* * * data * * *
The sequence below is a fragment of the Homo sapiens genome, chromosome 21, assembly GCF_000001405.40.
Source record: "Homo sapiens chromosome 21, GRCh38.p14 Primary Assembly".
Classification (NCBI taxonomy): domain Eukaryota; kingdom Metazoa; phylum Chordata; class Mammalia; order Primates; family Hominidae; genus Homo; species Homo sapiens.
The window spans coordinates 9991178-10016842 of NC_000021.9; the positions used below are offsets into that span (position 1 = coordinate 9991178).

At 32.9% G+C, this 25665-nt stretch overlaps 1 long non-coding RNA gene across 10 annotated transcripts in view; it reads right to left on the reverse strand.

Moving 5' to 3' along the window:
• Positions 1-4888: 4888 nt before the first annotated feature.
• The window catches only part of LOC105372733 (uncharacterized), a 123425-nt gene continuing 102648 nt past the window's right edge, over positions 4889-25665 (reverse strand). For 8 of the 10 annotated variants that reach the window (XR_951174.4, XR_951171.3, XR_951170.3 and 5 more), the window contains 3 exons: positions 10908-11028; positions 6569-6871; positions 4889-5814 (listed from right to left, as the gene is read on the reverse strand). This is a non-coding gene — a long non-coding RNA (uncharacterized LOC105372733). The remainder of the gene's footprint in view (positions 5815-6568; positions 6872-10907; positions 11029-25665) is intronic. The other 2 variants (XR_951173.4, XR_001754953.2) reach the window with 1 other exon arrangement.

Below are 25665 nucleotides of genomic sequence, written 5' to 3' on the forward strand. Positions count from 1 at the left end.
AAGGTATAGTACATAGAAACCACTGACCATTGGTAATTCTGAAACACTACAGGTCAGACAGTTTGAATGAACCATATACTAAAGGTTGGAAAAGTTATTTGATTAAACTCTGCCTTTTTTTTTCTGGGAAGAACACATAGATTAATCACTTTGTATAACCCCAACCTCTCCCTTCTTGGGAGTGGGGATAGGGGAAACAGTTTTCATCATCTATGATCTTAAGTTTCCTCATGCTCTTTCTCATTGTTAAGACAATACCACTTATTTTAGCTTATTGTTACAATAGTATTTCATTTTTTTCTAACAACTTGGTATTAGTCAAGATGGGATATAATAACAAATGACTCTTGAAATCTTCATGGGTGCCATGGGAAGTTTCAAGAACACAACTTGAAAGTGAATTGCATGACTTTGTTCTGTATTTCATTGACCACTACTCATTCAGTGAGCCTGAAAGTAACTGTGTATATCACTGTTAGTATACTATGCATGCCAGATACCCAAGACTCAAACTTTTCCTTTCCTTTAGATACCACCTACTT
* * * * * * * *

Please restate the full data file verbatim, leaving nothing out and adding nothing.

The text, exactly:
The sequence below is a fragment of the Homo sapiens genome, chromosome 21, assembly GCF_000001405.40.
Source record: "Homo sapiens chromosome 21, GRCh38.p14 Primary Assembly".
Classification (NCBI taxonomy): domain Eukaryota; kingdom Metazoa; phylum Chordata; class Mammalia; order Primates; family Hominidae; genus Homo; species Homo sapiens.
The window spans coordinates 9991178-10016842 of NC_000021.9; the positions used below are offsets into that span (position 1 = coordinate 9991178).

At 32.9% G+C, this 25665-nt stretch overlaps 1 long non-coding RNA gene across 10 annotated transcripts in view; it reads right to left on the reverse strand.

Moving 5' to 3' along the window:
• Positions 1-4888: 4888 nt before the first annotated feature.
• The window catches only part of LOC105372733 (uncharacterized), a 123425-nt gene continuing 102648 nt past the window's right edge, over positions 4889-25665 (reverse strand). For 8 of the 10 annotated variants that reach the window (XR_951174.4, XR_951171.3, XR_951170.3 and 5 more), the window contains 3 exons: positions 10908-11028; positions 6569-6871; positions 4889-5814 (listed from right to left, as the gene is read on the reverse strand). This is a non-coding gene — a long non-coding RNA (uncharacterized LOC105372733). The remainder of the gene's footprint in view (positions 5815-6568; positions 6872-10907; positions 11029-25665) is intronic. The other 2 variants (XR_951173.4, XR_001754953.2) reach the window with 1 other exon arrangement.

Below are 25665 nucleotides of genomic sequence, written 5' to 3' on the forward strand. Positions count from 1 at the left end.
AAGGTATAGTACATAGAAACCACTGACCATTGGTAATTCTGAAACACTACAGGTCAGACAGTTTGAATGAACCATATACTAAAGGTTGGAAAAGTTATTTGATTAAACTCTGCCTTTTTTTTTCTGGGAAGAACACATAGATTAATCACTTTGTATAACCCCAACCTCTCCCTTCTTGGGAGTGGGGATAGGGGAAACAGTTTTCATCATCTATGATCTTAAGTTTCCTCATGCTCTTTCTCATTGTTAAGACAATACCACTTATTTTAGCTTATTGTTACAATAGTATTTCATTTTTTTCTAACAACTTGGTATTAGTCAAGATGGGATATAATAACAAATGACTCTTGAAATCTTCATGGGTGCCATGGGAAGTTTCAAGAACACAACTTGAAAGTGAATTGCATGACTTTGTTCTGTATTTCATTGACCACTACTCATTCAGTGAGCCTGAAAGTAACTGTGTATATCACTGTTAGTATACTATGCATGCCAGATACCCAAGACTCAAACTTTTCCTTTCCTTTAGATACCACCTACTT